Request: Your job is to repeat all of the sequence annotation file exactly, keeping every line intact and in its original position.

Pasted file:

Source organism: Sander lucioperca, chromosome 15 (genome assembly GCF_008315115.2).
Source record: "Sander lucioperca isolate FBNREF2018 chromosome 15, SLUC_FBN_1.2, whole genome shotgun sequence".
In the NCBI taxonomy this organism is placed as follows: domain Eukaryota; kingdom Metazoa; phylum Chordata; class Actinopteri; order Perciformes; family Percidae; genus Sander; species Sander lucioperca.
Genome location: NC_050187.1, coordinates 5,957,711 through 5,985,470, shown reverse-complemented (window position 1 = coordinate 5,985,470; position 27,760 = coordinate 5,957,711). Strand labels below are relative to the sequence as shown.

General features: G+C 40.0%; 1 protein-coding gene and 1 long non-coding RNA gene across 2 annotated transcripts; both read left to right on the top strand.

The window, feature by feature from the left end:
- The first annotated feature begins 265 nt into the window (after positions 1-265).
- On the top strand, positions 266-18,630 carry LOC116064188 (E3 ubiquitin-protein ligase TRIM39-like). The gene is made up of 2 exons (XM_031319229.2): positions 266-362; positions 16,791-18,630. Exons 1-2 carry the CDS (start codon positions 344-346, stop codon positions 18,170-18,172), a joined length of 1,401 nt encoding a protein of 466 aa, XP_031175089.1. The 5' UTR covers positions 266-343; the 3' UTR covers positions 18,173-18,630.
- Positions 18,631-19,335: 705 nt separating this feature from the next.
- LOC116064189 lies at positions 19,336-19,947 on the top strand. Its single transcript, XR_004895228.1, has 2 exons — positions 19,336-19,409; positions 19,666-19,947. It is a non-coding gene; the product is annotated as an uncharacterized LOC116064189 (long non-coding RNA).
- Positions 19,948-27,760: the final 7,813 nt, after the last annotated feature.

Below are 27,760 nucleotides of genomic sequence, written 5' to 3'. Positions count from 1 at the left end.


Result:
Source organism: Sander lucioperca, chromosome 15 (genome assembly GCF_008315115.2).
Source record: "Sander lucioperca isolate FBNREF2018 chromosome 15, SLUC_FBN_1.2, whole genome shotgun sequence".
In the NCBI taxonomy this organism is placed as follows: domain Eukaryota; kingdom Metazoa; phylum Chordata; class Actinopteri; order Perciformes; family Percidae; genus Sander; species Sander lucioperca.
Genome location: NC_050187.1, coordinates 5,957,711 through 5,985,470, shown reverse-complemented (window position 1 = coordinate 5,985,470; position 27,760 = coordinate 5,957,711). Strand labels below are relative to the sequence as shown.

General features: G+C 40.0%; 1 protein-coding gene and 1 long non-coding RNA gene across 2 annotated transcripts; both read left to right on the top strand.

The window, feature by feature from the left end:
- The first annotated feature begins 265 nt into the window (after positions 1-265).
- On the top strand, positions 266-18,630 carry LOC116064188 (E3 ubiquitin-protein ligase TRIM39-like). The gene is made up of 2 exons (XM_031319229.2): positions 266-362; positions 16,791-18,630. Exons 1-2 carry the CDS (start codon positions 344-346, stop codon positions 18,170-18,172), a joined length of 1,401 nt encoding a protein of 466 aa, XP_031175089.1. The 5' UTR covers positions 266-343; the 3' UTR covers positions 18,173-18,630.
- Positions 18,631-19,335: 705 nt separating this feature from the next.
- LOC116064189 lies at positions 19,336-19,947 on the top strand. Its single transcript, XR_004895228.1, has 2 exons — positions 19,336-19,409; positions 19,666-19,947. It is a non-coding gene; the product is annotated as an uncharacterized LOC116064189 (long non-coding RNA).
- Positions 19,948-27,760: the final 7,813 nt, after the last annotated feature.

Below are 27,760 nucleotides of genomic sequence, written 5' to 3'. Positions count from 1 at the left end.